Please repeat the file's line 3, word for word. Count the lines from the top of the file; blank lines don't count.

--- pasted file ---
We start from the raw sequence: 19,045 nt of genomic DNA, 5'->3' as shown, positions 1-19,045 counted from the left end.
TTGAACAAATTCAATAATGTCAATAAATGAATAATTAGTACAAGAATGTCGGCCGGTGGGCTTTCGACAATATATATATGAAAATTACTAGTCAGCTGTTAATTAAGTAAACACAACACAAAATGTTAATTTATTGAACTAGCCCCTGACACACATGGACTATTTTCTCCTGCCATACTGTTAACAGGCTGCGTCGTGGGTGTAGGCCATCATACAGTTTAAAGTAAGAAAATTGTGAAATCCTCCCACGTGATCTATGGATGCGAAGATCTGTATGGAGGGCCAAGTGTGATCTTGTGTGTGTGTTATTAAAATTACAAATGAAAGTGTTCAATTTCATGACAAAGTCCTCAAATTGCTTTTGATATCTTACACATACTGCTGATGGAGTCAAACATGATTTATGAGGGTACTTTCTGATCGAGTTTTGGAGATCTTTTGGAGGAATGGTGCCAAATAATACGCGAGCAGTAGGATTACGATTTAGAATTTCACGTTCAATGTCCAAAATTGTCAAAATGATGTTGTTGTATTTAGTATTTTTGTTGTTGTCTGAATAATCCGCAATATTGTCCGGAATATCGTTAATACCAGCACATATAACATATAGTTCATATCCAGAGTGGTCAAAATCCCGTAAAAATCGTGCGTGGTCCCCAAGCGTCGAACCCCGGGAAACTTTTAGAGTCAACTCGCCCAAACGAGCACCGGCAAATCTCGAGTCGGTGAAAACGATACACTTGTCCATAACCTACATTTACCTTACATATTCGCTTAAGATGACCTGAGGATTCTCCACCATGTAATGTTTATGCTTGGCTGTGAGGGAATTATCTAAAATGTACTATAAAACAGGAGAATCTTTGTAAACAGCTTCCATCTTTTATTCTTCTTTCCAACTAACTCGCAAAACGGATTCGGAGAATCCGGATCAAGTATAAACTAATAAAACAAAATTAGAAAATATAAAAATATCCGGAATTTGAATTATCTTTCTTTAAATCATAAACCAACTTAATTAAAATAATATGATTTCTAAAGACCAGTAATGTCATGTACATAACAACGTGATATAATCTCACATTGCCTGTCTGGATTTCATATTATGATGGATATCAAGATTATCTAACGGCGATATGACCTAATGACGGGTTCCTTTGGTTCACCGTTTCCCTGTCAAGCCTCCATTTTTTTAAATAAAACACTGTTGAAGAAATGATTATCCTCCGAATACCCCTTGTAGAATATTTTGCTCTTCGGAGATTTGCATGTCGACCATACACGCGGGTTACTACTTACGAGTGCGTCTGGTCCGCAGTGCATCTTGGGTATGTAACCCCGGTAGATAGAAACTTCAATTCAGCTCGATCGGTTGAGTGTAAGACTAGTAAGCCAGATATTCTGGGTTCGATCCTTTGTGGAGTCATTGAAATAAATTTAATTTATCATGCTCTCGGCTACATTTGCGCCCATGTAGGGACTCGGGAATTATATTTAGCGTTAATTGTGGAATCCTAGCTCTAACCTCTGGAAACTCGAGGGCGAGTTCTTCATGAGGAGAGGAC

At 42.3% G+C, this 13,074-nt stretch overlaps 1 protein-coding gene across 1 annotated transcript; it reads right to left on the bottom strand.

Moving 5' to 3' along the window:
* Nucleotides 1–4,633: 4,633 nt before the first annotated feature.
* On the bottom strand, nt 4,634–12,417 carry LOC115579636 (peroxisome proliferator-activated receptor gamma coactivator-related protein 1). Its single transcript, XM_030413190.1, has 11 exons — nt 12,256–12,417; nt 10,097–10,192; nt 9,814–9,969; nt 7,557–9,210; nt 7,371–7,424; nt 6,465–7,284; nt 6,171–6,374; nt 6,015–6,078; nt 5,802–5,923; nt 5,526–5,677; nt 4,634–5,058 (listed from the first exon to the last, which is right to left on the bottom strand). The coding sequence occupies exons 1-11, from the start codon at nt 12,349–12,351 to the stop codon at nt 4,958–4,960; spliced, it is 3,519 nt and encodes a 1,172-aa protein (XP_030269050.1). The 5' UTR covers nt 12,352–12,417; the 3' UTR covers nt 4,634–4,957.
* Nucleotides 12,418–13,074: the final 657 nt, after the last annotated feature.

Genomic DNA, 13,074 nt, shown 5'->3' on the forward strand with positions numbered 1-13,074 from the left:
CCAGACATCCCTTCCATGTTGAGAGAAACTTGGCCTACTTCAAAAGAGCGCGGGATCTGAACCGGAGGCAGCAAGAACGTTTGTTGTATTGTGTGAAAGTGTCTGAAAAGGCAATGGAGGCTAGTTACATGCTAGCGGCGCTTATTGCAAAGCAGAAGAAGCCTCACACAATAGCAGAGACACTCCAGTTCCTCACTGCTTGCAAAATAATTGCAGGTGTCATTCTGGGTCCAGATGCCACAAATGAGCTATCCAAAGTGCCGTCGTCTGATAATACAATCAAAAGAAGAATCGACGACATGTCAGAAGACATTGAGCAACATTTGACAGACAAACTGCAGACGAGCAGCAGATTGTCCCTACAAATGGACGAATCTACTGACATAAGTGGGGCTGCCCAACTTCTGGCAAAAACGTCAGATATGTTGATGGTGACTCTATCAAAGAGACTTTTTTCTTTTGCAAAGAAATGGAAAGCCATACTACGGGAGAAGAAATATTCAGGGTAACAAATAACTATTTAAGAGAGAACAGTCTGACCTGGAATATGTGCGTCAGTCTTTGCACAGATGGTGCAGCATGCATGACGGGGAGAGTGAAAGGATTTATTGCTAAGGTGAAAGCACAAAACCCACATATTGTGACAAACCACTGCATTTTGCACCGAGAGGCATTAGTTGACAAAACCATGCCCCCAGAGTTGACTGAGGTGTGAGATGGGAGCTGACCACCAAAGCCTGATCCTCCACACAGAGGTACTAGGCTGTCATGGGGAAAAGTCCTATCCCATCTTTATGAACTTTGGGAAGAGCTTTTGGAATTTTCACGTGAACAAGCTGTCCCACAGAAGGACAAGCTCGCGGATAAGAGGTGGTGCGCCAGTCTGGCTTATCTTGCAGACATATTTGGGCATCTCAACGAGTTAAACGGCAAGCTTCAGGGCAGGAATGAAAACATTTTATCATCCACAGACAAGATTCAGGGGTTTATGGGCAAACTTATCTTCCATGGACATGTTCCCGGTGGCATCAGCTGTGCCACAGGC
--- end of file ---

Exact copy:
At 42.3% G+C, this 13,074-nt stretch overlaps 1 protein-coding gene across 1 annotated transcript; it reads right to left on the bottom strand.